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Honeybee photo by Gary R. McClellan,
Photo by Gary R. McClellan


Common Name: Bee – Honeybee
Latin Name: Apis mellifera
Common Family Name: Bees
Latin Family Name: Apidae

Other Names: Several subspecies exist, including the Italian, German, and Africanized honeybees.

Origin: A native of Europe and Asia, the honeybee was introduced to the United States for honey production and pollination of crops. The Africanized honeybee (a.k.a. “killer bee”) evolved in Africa, was introduced to South America, and found its way north into the U.S.

Biology: Honeybees are social bees, with colonies composed of a single Queen and many hundreds of workers. New colonies are begun when additional Queens are produced in a colony and all but one leave. Each newly fertilized Queen takes a consort of workers with her. Males (drones) are produced only for mating with these new queens, and the males then die. Only the females can sting, but all workers are females and all of the working members of the hive can sting. Honeybees can sting humans only once, losing their stinger in the process. Larvae are fed pollen and honey, and the honey is created by continual mastication and dehydration of the nectar and other sugary fluids the workers gather. Honeybee hives remain active year-round and often will be located within structures. Queens may live as long as 5 years while workers live less than 2 months in the active summer months.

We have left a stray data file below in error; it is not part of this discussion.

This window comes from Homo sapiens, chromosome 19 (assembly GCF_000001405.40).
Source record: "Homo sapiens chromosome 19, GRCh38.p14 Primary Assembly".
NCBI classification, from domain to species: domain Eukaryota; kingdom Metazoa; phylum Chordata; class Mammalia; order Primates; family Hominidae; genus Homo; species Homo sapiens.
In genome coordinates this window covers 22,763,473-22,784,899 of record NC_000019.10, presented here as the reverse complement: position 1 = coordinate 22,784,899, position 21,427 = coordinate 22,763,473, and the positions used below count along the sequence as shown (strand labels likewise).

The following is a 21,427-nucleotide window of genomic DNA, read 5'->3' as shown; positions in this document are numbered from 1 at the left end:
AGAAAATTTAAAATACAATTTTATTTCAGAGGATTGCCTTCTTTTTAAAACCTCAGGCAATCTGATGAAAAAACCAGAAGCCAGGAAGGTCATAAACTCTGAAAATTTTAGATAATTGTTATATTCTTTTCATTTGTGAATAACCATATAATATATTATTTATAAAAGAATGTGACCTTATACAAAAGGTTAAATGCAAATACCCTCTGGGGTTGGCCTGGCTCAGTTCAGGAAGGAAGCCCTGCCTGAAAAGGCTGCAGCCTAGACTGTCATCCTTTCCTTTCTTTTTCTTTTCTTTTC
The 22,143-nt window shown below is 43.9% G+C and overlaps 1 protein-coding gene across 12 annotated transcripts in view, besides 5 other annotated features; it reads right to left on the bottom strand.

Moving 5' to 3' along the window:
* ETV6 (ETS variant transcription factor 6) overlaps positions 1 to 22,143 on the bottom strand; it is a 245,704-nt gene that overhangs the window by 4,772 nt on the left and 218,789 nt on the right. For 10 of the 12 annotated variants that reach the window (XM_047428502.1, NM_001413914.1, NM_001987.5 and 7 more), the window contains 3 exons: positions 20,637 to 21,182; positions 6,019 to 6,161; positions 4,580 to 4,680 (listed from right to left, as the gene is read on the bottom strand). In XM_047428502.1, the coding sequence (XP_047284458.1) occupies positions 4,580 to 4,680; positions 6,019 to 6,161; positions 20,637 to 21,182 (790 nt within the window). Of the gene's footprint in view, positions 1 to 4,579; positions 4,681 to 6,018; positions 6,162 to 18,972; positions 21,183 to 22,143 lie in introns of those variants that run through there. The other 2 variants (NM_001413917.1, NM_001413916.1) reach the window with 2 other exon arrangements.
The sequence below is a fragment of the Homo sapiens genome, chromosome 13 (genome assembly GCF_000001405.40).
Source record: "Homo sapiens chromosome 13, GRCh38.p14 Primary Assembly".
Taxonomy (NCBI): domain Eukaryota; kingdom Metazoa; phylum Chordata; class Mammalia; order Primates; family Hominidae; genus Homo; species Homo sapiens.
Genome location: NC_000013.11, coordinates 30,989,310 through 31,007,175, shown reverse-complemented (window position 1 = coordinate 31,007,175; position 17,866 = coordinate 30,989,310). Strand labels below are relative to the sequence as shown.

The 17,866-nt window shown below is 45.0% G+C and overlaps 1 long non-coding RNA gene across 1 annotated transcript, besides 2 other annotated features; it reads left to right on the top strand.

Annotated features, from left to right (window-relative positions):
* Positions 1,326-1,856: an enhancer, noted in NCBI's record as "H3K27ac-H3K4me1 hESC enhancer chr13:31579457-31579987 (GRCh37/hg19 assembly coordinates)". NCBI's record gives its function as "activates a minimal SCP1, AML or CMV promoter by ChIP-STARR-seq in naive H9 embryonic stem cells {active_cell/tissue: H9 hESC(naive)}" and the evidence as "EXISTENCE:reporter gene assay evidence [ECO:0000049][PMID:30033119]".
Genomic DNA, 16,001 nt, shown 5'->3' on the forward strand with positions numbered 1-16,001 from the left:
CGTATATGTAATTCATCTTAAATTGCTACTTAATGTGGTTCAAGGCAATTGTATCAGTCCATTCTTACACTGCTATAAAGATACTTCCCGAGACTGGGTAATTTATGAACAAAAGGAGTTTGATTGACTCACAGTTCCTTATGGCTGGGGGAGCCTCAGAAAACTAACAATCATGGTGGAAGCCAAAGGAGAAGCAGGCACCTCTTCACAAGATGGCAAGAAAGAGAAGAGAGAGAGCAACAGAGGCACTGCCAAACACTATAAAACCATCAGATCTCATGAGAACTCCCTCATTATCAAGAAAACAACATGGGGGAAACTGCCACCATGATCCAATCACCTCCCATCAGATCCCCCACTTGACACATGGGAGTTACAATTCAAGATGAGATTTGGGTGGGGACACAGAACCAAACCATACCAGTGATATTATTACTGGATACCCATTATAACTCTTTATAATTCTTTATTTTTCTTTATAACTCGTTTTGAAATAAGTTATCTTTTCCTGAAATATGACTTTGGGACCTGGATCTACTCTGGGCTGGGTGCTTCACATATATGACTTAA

Identification: The workers are about a half-inch long and are various shades of brown and black colors, with very dark heads, legs, and antennae. They are densely covered with short, pale hairs. The antennae are bent in their middle, or “elbowed”. The mouth is an elongated tongue formed by several parts and enables the bees to reach into fairly deep flowers to take up the nectar there. The bees have 2 pairs of wings, separating them from some similar flies that mimic the bee’s appearance.